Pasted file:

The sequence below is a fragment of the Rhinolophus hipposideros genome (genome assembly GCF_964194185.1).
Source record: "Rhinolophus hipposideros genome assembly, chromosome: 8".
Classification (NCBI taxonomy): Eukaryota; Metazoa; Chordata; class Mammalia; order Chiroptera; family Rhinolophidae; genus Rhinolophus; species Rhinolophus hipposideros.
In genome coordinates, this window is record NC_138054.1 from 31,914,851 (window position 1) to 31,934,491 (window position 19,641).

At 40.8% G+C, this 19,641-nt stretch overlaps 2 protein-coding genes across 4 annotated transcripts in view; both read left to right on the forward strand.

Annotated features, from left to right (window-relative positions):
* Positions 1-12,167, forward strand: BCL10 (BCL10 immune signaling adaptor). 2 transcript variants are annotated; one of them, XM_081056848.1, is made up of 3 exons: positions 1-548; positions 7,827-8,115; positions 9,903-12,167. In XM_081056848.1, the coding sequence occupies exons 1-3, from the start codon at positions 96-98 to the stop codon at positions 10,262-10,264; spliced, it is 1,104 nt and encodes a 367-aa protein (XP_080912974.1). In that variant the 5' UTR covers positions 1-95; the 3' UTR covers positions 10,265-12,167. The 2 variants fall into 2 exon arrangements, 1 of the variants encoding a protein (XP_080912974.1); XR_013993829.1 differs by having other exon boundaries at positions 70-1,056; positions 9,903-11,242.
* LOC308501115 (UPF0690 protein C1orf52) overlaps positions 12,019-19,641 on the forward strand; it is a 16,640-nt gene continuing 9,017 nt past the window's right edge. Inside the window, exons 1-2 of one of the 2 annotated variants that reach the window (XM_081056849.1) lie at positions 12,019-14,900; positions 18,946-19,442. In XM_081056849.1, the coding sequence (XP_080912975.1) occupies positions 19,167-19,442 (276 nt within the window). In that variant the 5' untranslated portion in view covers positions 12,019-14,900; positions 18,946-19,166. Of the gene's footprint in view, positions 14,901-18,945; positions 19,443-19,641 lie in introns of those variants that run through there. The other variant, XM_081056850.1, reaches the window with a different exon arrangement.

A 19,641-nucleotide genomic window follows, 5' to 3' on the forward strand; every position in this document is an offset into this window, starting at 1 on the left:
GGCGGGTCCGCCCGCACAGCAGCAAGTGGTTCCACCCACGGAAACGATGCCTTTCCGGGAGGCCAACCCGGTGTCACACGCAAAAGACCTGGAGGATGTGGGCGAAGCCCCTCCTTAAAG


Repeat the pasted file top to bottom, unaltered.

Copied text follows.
The sequence below is a fragment of the Rhinolophus hipposideros genome (genome assembly GCF_964194185.1).
Source record: "Rhinolophus hipposideros genome assembly, chromosome: 8".
Classification (NCBI taxonomy): Eukaryota; Metazoa; Chordata; class Mammalia; order Chiroptera; family Rhinolophidae; genus Rhinolophus; species Rhinolophus hipposideros.
In genome coordinates, this window is record NC_138054.1 from 31,914,851 (window position 1) to 31,934,491 (window position 19,641).

At 40.8% G+C, this 19,641-nt stretch overlaps 2 protein-coding genes across 4 annotated transcripts in view; both read left to right on the forward strand.

Annotated features, from left to right (window-relative positions):
* Positions 1-12,167, forward strand: BCL10 (BCL10 immune signaling adaptor). 2 transcript variants are annotated; one of them, XM_081056848.1, is made up of 3 exons: positions 1-548; positions 7,827-8,115; positions 9,903-12,167. In XM_081056848.1, the coding sequence occupies exons 1-3, from the start codon at positions 96-98 to the stop codon at positions 10,262-10,264; spliced, it is 1,104 nt and encodes a 367-aa protein (XP_080912974.1). In that variant the 5' UTR covers positions 1-95; the 3' UTR covers positions 10,265-12,167. The 2 variants fall into 2 exon arrangements, 1 of the variants encoding a protein (XP_080912974.1); XR_013993829.1 differs by having other exon boundaries at positions 70-1,056; positions 9,903-11,242.
* LOC308501115 (UPF0690 protein C1orf52) overlaps positions 12,019-19,641 on the forward strand; it is a 16,640-nt gene continuing 9,017 nt past the window's right edge. Inside the window, exons 1-2 of one of the 2 annotated variants that reach the window (XM_081056849.1) lie at positions 12,019-14,900; positions 18,946-19,442. In XM_081056849.1, the coding sequence (XP_080912975.1) occupies positions 19,167-19,442 (276 nt within the window). In that variant the 5' untranslated portion in view covers positions 12,019-14,900; positions 18,946-19,166. Of the gene's footprint in view, positions 14,901-18,945; positions 19,443-19,641 lie in introns of those variants that run through there. The other variant, XM_081056850.1, reaches the window with a different exon arrangement.

A 19,641-nucleotide genomic window follows, 5' to 3' on the forward strand; every position in this document is an offset into this window, starting at 1 on the left:
GGCGGGTCCGCCCGCACAGCAGCAAGTGGTTCCACCCACGGAAACGATGCCTTTCCGGGAGGCCAACCCGGTGTCACACGCAAAAGACCTGGAGGATGTGGGCGAAGCCCCTCCTTAAAG